May 30, 2012
A picture may be worth a thousand words but, as our residents have discovered, they also unlock countless memories.
The home’s Activities Coordinator, Pauline Delpolio, explained. “When you are working with people who have dementia, you want to stimulate their memories. It not only helps them to retain memories, but it also helps by maintaining a wide vocabulary and language skills and it enables us to learn more about the person and their life experiences – in short, the things that have made them who they are.
Pauline noticed that art sessions really stimulated conversations and memories. She said: “We have a very active arts and crafts programme and we enjoy regular visits from artist Lynne D Jones, who works with the residents. It is fascinating to see how residents respond to the different subjects that Lynne examines.”
Lynne, who is a professional artist, uses different themes and objects when she runs her workshops with the residents. She recalls one particular session that fired the residents’ creativity and memories.
Lynne said: “The objects were a cup and saucer and a slice of sandwich cake. Within minutes, the room was buzzing as everyone started talking about favourite recipes. One lady remembered how her mother had used orange squash to mix the icing instead of water. There was lots of talk about rationing and how they had no real eggs to make cake with during the war. It was wonderful to hear all their stories around food and celebration – all sorts of things that are triggered by the sight of a slice of cake and a cup of tea.”
Lynne says that painting and drawing is a liberating experience for many people. For those whose language skills are diminishing, it is an outlet for their thoughts, feelings and ideas and for others it is relaxing to concentrate on creating something. She said: “I agree with the residents; just colouring in can be very calming for anyone - it is a peaceful activity.”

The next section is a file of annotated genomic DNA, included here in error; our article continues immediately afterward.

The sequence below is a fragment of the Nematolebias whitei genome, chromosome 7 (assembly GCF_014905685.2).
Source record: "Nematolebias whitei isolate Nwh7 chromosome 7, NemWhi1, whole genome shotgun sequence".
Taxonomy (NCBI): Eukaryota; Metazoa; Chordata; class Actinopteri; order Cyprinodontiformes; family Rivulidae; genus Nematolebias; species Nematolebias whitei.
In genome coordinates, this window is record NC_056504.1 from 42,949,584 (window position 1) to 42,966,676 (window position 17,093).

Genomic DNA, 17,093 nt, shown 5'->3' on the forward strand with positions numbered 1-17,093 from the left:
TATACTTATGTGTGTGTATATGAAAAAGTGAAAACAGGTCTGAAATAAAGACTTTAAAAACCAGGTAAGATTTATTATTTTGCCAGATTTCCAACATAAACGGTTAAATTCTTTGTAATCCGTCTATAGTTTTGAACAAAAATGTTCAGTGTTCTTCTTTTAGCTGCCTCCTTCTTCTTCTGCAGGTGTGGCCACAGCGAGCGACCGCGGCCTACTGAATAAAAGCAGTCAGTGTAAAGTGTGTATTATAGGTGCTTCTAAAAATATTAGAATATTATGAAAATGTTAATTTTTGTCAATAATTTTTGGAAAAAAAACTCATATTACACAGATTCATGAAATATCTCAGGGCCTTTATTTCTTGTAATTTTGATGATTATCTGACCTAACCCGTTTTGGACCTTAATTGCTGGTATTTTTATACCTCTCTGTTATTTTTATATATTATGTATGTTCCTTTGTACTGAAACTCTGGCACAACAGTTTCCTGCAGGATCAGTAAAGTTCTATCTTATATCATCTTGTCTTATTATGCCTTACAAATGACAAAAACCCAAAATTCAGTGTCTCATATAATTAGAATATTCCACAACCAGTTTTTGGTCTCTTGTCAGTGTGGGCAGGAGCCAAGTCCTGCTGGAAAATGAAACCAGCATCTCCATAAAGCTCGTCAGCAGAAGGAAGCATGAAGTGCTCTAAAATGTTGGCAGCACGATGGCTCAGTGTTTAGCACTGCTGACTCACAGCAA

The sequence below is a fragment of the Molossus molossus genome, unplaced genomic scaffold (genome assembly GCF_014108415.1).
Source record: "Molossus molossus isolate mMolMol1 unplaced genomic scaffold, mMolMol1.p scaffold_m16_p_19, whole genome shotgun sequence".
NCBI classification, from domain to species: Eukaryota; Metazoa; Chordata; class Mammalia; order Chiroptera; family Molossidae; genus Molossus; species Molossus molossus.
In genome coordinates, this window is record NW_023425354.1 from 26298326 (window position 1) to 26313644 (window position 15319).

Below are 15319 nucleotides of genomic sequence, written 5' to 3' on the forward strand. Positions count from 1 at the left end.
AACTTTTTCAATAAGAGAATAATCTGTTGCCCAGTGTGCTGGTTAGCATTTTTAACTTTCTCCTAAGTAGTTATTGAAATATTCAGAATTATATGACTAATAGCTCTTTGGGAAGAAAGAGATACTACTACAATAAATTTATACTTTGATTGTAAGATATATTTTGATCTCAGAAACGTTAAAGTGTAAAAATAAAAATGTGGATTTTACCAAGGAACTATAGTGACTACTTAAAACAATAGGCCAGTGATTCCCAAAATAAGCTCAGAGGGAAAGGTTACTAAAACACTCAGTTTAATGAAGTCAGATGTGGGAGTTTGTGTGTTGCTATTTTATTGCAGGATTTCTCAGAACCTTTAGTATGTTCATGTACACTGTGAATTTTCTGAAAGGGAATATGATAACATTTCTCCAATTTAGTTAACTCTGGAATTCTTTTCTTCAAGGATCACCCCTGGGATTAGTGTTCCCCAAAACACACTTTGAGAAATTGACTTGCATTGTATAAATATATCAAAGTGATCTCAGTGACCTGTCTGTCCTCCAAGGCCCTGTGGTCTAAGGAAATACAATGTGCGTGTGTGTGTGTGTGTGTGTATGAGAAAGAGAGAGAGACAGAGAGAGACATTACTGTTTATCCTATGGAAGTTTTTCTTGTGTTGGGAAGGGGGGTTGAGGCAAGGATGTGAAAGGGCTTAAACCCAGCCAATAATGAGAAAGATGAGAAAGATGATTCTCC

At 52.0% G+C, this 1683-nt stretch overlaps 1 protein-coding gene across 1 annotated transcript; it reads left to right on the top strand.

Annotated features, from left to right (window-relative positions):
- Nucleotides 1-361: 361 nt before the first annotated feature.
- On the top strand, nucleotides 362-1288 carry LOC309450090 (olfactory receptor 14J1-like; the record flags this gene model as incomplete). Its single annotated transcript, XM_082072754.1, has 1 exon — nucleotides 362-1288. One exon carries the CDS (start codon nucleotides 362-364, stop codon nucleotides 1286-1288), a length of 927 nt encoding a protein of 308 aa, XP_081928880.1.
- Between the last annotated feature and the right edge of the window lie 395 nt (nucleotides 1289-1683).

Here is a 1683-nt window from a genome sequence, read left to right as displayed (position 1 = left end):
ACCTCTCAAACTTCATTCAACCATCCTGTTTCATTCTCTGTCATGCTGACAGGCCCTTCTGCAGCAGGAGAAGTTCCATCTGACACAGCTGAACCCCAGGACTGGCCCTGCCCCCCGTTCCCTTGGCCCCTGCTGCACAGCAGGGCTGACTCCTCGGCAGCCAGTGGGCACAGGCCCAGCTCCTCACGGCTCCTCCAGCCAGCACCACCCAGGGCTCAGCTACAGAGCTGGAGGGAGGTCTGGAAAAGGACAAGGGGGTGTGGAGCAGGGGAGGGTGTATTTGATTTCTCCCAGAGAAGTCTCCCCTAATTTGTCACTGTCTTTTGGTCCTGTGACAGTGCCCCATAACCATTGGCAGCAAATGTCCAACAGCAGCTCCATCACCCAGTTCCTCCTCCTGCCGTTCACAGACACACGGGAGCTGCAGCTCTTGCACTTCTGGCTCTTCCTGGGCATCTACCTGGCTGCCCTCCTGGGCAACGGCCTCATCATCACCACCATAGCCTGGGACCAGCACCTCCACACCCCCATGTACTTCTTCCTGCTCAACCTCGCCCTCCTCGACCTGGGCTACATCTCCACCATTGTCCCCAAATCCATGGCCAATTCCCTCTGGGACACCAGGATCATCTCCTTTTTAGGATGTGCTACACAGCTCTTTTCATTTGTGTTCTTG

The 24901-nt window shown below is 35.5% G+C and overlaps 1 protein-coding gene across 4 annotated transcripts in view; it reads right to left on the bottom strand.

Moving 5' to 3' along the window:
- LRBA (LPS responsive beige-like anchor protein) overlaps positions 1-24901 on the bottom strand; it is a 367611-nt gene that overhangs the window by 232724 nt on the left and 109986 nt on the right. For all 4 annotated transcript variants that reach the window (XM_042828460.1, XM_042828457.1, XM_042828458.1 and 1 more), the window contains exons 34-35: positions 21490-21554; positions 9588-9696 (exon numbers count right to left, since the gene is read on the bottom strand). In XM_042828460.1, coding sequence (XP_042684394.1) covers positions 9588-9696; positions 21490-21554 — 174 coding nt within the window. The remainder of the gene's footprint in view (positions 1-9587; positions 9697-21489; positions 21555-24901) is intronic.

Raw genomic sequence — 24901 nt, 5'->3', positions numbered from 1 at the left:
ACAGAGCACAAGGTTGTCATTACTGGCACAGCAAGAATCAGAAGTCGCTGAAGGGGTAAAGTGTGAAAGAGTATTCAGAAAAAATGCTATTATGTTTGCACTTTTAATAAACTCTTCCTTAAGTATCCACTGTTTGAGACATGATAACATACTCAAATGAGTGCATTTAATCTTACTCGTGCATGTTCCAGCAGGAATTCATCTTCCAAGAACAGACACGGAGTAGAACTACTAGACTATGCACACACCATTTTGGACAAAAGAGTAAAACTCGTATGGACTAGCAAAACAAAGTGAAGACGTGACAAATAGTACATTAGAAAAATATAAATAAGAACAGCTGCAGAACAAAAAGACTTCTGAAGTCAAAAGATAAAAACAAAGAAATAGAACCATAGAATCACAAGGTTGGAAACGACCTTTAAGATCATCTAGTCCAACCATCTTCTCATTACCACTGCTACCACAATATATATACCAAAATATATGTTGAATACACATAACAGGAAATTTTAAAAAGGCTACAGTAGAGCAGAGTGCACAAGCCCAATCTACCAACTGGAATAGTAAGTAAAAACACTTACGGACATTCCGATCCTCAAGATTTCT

For those whose fine motor skills have weakened, the sessions are still fun. Lynne said: “They join in with the reminiscing and, if they want to, they can direct me and Pauline to draw for them.”
Lynne speaks very highly of Pauline and her team. She said: “The team at Catherine Court are doing wonderful things with art. They are creative and they use their own and the residents’ work to decorate the home in a way that again stimulates the residents into talking about their memories.”
Lynne is particularly fond of the Catherine Court all-weather flowers. She said: “Residents and the coordinators make beautiful, colourful pictures of flowers. The coordinators then laminate the flowers, attach them to garden canes, like stems, and put them in the garden so, whatever the weather, the garden is a riot of colour.”
Pauline said: “It is so rewarding to see people coming to life when they are taking part in the sessions and when they look at the artwork on the walls and in the garden – you can’t help but smile. And that has to be the best therapy of all.”
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